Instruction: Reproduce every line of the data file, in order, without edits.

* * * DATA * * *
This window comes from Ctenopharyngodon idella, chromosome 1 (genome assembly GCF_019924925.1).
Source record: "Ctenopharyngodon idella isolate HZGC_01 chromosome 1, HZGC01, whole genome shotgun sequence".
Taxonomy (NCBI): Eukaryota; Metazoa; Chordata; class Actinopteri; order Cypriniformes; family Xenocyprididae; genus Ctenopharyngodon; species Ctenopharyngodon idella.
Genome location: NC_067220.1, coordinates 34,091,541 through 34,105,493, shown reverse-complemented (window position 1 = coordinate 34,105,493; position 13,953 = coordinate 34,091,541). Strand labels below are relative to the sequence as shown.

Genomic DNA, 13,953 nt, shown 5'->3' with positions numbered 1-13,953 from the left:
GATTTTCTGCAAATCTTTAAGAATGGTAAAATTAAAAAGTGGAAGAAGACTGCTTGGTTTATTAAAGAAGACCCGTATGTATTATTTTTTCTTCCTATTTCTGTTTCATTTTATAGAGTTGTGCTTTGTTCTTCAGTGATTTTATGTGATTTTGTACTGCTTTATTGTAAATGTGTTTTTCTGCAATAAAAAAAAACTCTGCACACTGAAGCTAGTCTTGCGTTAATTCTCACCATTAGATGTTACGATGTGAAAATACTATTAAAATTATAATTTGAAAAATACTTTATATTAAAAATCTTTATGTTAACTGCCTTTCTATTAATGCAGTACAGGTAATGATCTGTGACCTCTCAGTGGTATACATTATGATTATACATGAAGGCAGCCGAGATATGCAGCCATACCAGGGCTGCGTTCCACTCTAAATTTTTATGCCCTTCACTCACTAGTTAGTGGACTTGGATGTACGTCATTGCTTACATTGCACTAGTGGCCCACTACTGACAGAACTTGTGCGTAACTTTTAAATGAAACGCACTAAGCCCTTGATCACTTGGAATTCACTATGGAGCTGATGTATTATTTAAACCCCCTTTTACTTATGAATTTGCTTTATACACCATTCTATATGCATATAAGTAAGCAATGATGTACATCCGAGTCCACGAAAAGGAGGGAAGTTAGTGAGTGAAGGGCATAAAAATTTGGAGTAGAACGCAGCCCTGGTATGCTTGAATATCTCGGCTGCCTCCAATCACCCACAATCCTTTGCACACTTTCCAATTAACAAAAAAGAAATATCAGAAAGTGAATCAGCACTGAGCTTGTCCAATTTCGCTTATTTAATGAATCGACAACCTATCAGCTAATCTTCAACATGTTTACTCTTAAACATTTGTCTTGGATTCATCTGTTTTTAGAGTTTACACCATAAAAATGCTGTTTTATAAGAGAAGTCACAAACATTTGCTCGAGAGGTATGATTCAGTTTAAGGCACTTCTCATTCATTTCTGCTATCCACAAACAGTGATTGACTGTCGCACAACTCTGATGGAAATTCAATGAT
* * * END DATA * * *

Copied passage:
This window comes from Ctenopharyngodon idella, chromosome 1 (genome assembly GCF_019924925.1).
Source record: "Ctenopharyngodon idella isolate HZGC_01 chromosome 1, HZGC01, whole genome shotgun sequence".
Taxonomy (NCBI): Eukaryota; Metazoa; Chordata; class Actinopteri; order Cypriniformes; family Xenocyprididae; genus Ctenopharyngodon; species Ctenopharyngodon idella.
Genome location: NC_067220.1, coordinates 34,091,541 through 34,105,493, shown reverse-complemented (window position 1 = coordinate 34,105,493; position 13,953 = coordinate 34,091,541). Strand labels below are relative to the sequence as shown.

Genomic DNA, 13,953 nt, shown 5'->3' with positions numbered 1-13,953 from the left:
GATTTTCTGCAAATCTTTAAGAATGGTAAAATTAAAAAGTGGAAGAAGACTGCTTGGTTTATTAAAGAAGACCCGTATGTATTATTTTTTCTTCCTATTTCTGTTTCATTTTATAGAGTTGTGCTTTGTTCTTCAGTGATTTTATGTGATTTTGTACTGCTTTATTGTAAATGTGTTTTTCTGCAATAAAAAAAAACTCTGCACACTGAAGCTAGTCTTGCGTTAATTCTCACCATTAGATGTTACGATGTGAAAATACTATTAAAATTATAATTTGAAAAATACTTTATATTAAAAATCTTTATGTTAACTGCCTTTCTATTAATGCAGTACAGGTAATGATCTGTGACCTCTCAGTGGTATACATTATGATTATACATGAAGGCAGCCGAGATATGCAGCCATACCAGGGCTGCGTTCCACTCTAAATTTTTATGCCCTTCACTCACTAGTTAGTGGACTTGGATGTACGTCATTGCTTACATTGCACTAGTGGCCCACTACTGACAGAACTTGTGCGTAACTTTTAAATGAAACGCACTAAGCCCTTGATCACTTGGAATTCACTATGGAGCTGATGTATTATTTAAACCCCCTTTTACTTATGAATTTGCTTTATACACCATTCTATATGCATATAAGTAAGCAATGATGTACATCCGAGTCCACGAAAAGGAGGGAAGTTAGTGAGTGAAGGGCATAAAAATTTGGAGTAGAACGCAGCCCTGGTATGCTTGAATATCTCGGCTGCCTCCAATCACCCACAATCCTTTGCACACTTTCCAATTAACAAAAAAGAAATATCAGAAAGTGAATCAGCACTGAGCTTGTCCAATTTCGCTTATTTAATGAATCGACAACCTATCAGCTAATCTTCAACATGTTTACTCTTAAACATTTGTCTTGGATTCATCTGTTTTTAGAGTTTACACCATAAAAATGCTGTTTTATAAGAGAAGTCACAAACATTTGCTCGAGAGGTATGATTCAGTTTAAGGCACTTCTCATTCATTTCTGCTATCCACAAACAGTGATTGACTGTCGCACAACTCTGATGGAAATTCAATGAT